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Pragma is bringing the industry’s first 3D metal printed, ultrahigh expansion bridge plug to market, the Aberdeen-based company said in a press release. Its patented M-Bubble bridge plug has successfully completed final lab testing and is due to begin field trials by the end of 2020. Initially targeted at both the plug-and-abandonment (P&A) sector and water shutoff applications, the first M-Bubble addresses a gap in the market for a lower-cost, fast-turnaround, permanent plugging solution, with a high pressure differential (3,000 psi) capability, the company said. The plug can be set without additional cement to save rig time and “waiting-on-cement” time, which can accumulate significant savings for the operator, especially in deeper, extended-reach wells. It also provides barrier-integrity reassurance when there is the possibility of a poor cement bond or cement channeling occurring on the high side of deviated wells, the company added.
With an increasing number of wells transitioning to their abandonment stages, associated operational efficiency and cost cutting have become a major focus in the industry. An operator had an objective to permanently abandon an offshore well that was suspended in 2016. The key challenge was to develop a long-term well abandonment solution leaving the completion tubing and gauge cables in the well. All the associated operations had to be completed utilizing a lightweight well intervention vessel.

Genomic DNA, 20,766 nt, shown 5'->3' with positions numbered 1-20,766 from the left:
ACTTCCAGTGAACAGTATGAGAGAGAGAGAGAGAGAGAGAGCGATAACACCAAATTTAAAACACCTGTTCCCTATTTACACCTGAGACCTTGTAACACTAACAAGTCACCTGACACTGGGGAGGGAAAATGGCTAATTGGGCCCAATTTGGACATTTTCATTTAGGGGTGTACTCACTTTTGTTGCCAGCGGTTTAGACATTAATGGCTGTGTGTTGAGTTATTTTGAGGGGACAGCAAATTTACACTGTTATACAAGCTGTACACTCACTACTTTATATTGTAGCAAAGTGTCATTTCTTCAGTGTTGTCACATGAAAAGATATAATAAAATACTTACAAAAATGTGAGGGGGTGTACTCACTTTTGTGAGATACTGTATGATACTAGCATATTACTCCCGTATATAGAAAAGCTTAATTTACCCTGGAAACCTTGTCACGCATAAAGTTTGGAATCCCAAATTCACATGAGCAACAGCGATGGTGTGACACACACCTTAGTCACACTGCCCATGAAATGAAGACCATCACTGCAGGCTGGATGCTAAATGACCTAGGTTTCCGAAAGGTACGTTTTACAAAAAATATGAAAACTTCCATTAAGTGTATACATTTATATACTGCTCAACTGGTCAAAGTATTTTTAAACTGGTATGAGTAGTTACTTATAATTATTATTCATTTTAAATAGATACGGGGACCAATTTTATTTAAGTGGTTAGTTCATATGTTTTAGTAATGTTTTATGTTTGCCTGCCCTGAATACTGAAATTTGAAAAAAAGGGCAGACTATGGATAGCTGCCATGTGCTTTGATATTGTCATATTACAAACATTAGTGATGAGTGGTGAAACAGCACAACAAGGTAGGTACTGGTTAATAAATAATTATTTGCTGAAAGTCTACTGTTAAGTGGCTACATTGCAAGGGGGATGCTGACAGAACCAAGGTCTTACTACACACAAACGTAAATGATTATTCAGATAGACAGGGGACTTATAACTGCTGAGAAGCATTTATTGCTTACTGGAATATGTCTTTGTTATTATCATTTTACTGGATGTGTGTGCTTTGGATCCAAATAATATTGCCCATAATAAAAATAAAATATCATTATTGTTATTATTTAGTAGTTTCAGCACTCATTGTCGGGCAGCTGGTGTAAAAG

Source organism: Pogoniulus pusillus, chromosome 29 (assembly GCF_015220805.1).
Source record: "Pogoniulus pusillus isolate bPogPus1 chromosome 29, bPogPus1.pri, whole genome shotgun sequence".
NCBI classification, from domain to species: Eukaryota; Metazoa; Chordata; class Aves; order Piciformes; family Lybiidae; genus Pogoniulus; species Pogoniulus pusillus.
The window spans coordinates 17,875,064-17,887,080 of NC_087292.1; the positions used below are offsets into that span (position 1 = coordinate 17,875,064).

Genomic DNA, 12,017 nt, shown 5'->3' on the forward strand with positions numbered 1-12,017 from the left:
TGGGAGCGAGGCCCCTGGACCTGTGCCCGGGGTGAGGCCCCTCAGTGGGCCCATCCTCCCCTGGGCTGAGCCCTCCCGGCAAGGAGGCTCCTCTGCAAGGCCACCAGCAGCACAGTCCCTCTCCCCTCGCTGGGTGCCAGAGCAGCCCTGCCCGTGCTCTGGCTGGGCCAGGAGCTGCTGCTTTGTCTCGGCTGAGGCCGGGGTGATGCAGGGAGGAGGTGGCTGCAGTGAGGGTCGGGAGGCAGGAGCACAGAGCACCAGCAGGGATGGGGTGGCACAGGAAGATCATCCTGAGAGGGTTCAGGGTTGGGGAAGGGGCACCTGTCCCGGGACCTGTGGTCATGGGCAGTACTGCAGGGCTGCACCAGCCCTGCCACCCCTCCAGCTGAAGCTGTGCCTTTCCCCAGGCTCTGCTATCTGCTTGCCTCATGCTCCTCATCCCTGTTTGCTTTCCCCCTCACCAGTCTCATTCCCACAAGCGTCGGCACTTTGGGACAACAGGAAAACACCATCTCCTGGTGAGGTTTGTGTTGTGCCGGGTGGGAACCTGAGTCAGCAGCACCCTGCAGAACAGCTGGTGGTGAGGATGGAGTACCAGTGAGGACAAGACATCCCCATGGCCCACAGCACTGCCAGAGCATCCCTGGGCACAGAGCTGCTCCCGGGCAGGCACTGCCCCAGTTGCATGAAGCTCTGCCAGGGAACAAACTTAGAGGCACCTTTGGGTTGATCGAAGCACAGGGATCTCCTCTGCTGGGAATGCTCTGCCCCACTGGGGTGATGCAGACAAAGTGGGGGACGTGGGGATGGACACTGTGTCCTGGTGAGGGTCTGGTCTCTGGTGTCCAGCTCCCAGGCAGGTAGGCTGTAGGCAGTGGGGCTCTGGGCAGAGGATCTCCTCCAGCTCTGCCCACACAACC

Traditionally, retrieving the entire 5 ½-in. production tubing during plugging and abandonment operations has added operational complexity and costs and increases the risk of exposure to health, safety, and the environment (HSE) hazards. Alternatively, a sealant technique placing cement through and around the completion tubing with gauge cables in-situ exists. However, this technique is associated with a heightened risk of leak path development over time. Ongoing experimental work suggested that enhancements to the conventional cement sealant systems would be beneficial to improve long-term sealing; thus, an active self-sealing cement system that would seal microannuli or small fissures around the tubing and gauge cables was designed. The set cement sealant characteristics include low Young's modulus to resist failure from wellbore stresses and the ability to regenerate the original seal upon contact with any hydrocarbons that may seep through any isolation defects through the life of the abandoned well. To achieve proper cement placement, advanced fluid simulation software and carefully tailored fluid density and rheology profiles were used.
During the operation, a plug of the self-sealing cement sealant was pumped through the production tubing and squeezed into the perforations to create a permanent barrier across the reservoir section. Next, a mechanical plug was set inside the production tubing to isolate the lower section, and the tubing was perforated to provide access to the A-annulus above; subsequently, a balanced plug of self-sealing cement (SSC) system was spotted above. After 30 hours, the plug passed a 3.4-MPa [500-psi] verification pressure test. The operator estimated the operation saved 2 to 3 days of rig time, valued at approximately GBP 400,000 to 600,000. The operator also avoided the risk of leaving the well on long-term suspension with mechanical plugs while waiting for a rig to complete the isolation, and the operation minimized the number of intervention steps required for abandonment, thereby limiting scope growth.